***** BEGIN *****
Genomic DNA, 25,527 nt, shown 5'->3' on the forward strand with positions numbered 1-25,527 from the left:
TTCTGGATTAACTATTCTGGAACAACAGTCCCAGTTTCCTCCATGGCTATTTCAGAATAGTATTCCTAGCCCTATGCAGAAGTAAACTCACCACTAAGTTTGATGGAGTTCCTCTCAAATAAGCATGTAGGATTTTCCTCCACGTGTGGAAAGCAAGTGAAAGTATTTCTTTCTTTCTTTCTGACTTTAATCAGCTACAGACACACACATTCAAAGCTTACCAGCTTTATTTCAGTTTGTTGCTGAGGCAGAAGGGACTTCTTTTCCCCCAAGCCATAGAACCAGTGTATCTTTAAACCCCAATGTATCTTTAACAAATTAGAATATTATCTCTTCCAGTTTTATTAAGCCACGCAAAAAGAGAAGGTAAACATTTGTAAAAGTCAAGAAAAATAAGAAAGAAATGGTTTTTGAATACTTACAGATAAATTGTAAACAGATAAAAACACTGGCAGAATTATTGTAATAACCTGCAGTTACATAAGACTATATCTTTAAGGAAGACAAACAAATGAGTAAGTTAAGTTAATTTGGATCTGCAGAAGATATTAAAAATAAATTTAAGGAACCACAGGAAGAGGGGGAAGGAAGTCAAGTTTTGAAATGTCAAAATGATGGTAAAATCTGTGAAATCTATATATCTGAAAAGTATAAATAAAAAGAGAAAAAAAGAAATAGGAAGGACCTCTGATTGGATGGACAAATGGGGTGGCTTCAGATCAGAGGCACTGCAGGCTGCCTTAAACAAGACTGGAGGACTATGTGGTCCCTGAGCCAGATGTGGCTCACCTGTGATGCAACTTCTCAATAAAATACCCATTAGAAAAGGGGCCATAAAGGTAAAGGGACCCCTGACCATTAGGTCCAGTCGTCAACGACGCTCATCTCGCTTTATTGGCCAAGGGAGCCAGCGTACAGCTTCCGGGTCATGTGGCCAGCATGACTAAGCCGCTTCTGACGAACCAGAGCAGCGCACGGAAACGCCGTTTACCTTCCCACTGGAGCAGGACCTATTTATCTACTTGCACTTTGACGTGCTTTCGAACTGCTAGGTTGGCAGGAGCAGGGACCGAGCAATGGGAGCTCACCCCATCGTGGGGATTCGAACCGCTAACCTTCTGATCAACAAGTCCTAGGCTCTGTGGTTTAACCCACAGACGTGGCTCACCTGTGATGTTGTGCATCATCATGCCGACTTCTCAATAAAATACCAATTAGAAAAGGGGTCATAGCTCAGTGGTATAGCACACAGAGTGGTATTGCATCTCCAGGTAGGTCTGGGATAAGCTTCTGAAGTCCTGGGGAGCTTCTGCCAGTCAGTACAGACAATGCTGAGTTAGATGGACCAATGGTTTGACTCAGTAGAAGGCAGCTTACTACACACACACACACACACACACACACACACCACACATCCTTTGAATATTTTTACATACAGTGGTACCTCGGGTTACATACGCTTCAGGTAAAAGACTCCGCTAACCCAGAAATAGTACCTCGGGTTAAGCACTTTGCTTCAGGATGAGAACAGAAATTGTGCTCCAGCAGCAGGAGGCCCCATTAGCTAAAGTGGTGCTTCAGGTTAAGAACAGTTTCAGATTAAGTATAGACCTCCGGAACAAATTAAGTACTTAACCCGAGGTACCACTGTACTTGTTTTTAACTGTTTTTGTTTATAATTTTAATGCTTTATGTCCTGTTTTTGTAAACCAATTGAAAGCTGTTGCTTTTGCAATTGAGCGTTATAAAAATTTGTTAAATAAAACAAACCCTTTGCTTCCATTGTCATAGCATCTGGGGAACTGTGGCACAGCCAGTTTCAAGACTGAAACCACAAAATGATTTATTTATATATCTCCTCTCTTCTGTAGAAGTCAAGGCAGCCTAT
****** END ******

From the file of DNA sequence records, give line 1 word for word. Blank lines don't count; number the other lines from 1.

Genomic DNA, 25,527 nt, shown 5'->3' on the forward strand with positions numbered 1-25,527 from the left: